with nothing to offer but stones
I offered stones, in lamplight
spilled across a cobbled road
a child appeared, and made
a home for me in water
that rippled our reflections
wavered the winter trees
and these I hung with flames

These ripples circle out into the rest of the film, into the coffee bowl that Pierre holds when he visits his friend Carlos, to help him construct a circular cage for his birds, into the music of the Tibetan ceremony that they listen to, into the windows of the derelict temple on the hilltop that Françoise first sees while looking through the facets of one of Pierre’s stones, into the finger bowl into which Pierre drops a stone at a wedding lunch when he cannot be with Françoise, into the dampened glass rims on which fingers circle their notes, into the broken rim of a champagne glass that cuts Pierre at his private Christmas celebration with Françoise at the derelict temple.

During one of their Sundays, Pierre carries Françoise through the trees around the lake. She stretches out across his arms as if she is floating upside-down and dreams of a Christmas together, a fir tree hung with stars and garlands, and glistening champagne, this image resonating with Madeleine’s eyes as Pierre tries to tell her, but cannot, why he is happier these days. The curious mixture of healing with subterfuge and misunderstood intentions, the adult conversations and emotions between children, one of whom is an adult, is too difficult to broach. Then winter comes and the lake is iced over. Their stone skitters across the surface, and they must break the ice with a foot for their weekly homecoming ceremony.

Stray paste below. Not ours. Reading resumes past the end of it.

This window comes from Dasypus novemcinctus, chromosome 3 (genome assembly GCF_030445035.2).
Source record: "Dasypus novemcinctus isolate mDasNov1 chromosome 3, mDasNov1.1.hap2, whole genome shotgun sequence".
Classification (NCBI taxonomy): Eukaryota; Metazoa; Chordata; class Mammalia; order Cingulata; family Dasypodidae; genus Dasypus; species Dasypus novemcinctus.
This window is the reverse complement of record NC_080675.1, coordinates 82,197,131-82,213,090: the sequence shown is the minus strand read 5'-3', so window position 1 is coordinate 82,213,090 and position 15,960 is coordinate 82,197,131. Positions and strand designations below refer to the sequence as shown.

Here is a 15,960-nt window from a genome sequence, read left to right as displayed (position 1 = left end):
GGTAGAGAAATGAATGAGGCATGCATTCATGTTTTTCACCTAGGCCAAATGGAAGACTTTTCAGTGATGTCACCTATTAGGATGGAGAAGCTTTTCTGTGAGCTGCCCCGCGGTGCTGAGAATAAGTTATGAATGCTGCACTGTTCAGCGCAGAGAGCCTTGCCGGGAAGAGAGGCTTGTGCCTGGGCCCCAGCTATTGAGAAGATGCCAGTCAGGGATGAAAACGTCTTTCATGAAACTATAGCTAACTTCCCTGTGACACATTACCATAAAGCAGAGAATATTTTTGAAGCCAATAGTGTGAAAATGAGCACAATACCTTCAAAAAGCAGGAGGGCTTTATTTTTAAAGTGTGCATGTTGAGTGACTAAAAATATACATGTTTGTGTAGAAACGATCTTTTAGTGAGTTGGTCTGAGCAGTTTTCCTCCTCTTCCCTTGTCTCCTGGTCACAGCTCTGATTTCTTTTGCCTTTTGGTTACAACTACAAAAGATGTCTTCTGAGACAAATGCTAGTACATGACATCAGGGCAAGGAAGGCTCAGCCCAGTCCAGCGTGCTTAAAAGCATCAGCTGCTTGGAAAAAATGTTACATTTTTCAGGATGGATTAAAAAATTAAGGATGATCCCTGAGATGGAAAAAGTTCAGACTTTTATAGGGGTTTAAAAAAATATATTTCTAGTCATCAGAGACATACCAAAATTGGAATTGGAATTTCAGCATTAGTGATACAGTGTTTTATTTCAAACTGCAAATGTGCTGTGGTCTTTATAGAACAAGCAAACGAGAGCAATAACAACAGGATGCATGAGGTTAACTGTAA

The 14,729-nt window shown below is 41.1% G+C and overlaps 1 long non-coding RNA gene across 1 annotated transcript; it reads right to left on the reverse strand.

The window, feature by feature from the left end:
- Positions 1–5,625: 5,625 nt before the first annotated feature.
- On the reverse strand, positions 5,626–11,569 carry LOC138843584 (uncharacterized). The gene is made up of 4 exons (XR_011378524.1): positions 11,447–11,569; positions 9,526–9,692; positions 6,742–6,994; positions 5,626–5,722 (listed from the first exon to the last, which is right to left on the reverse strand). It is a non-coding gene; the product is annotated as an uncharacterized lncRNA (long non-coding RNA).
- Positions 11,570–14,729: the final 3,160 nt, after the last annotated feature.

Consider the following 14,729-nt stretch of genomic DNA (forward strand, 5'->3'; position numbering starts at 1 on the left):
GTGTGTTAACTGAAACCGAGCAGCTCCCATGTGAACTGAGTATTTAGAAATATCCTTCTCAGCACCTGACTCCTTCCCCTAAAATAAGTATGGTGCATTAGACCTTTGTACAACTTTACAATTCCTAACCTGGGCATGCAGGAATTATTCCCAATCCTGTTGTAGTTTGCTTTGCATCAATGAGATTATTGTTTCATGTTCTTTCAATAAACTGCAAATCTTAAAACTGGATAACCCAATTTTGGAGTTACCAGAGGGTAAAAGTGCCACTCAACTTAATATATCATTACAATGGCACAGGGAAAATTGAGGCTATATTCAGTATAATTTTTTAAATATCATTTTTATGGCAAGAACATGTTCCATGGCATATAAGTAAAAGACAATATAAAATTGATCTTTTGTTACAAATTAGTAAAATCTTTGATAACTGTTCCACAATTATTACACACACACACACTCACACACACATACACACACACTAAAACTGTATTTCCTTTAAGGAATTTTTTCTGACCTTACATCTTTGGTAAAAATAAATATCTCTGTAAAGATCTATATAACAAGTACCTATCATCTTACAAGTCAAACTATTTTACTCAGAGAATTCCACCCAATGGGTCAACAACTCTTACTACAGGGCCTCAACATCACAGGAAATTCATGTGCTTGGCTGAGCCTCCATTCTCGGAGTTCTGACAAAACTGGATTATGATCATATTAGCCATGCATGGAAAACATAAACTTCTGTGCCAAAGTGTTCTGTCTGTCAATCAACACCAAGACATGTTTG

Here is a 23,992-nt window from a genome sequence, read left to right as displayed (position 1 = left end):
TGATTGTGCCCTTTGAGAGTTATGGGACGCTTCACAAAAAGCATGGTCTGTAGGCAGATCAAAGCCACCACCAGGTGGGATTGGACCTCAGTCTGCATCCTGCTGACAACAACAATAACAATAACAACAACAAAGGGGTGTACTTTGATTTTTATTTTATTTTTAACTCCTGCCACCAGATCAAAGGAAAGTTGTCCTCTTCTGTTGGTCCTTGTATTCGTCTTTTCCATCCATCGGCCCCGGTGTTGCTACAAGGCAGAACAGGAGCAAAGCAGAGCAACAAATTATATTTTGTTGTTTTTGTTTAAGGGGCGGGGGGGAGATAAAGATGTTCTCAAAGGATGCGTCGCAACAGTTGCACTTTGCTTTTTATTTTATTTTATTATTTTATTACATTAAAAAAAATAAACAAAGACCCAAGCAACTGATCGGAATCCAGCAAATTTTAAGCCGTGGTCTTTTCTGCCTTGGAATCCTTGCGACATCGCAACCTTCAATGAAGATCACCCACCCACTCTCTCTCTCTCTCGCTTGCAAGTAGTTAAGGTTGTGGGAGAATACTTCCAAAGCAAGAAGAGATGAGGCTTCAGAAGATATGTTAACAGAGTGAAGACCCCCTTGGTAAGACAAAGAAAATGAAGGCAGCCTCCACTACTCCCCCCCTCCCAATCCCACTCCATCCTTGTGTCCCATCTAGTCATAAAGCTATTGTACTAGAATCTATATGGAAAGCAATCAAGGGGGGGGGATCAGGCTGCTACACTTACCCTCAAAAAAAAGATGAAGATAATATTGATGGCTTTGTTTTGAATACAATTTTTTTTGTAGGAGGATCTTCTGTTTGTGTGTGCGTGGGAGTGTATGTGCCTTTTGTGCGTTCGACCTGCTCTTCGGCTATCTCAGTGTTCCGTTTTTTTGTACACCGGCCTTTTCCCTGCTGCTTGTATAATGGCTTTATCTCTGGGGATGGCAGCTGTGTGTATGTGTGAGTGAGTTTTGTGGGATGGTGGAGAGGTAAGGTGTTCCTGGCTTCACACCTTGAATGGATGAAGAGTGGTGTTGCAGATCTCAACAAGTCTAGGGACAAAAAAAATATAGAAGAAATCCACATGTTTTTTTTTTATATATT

As part of his Christmas gift, Pierre hangs the boughs of trees around the ruined building  with candles liberated from the church, and which shine like picture-book stars in their own sky. As her gift of thanks and love to Pierre, Françoise gives him the one thing that matters more to her than anything – her real name, the ancient one the nuns have tried to erase, which she writes on a piece of paper that she tucks into a matchbox and hangs on a tree. Her name is Cybèle, the earth mother, goddess of trees and the earth, of fertility and nature, of regeneration.

Meanwhile, the film has been heading ineluctably towards the tragedy borne of misunderstanding that has been intimated all along, the payment perhaps for Pierre’s actions against the earth that began the film, but which is worked through people’s habitual suspicions about the couple.

Best to leave instead with two of the many beautiful images from the film that come to my mind. The first is of the headscarfed Madeleine, secretly watching Pierre and Francoise in the trees by the lakeside to assuage her fears. As she sees them playing, listening to trees, her face relaxes into a smile tinged with melancholy as she turns and walks away.

Secondly, I think of the smiling, earnest face of Cybèle, eyes sparkling with promise in the light of a fire, as she tells Pierre that when she drinks her Christmas champagne she will make a wish, a wish that they will go to the seaside. She has never been, but she has read that there you can see fish that have wings, and which can fly.

when the water froze
glints of ice lodged in men’s eyes
let us go to the sea, the child said
I have heard there are fish that fly
this I can give you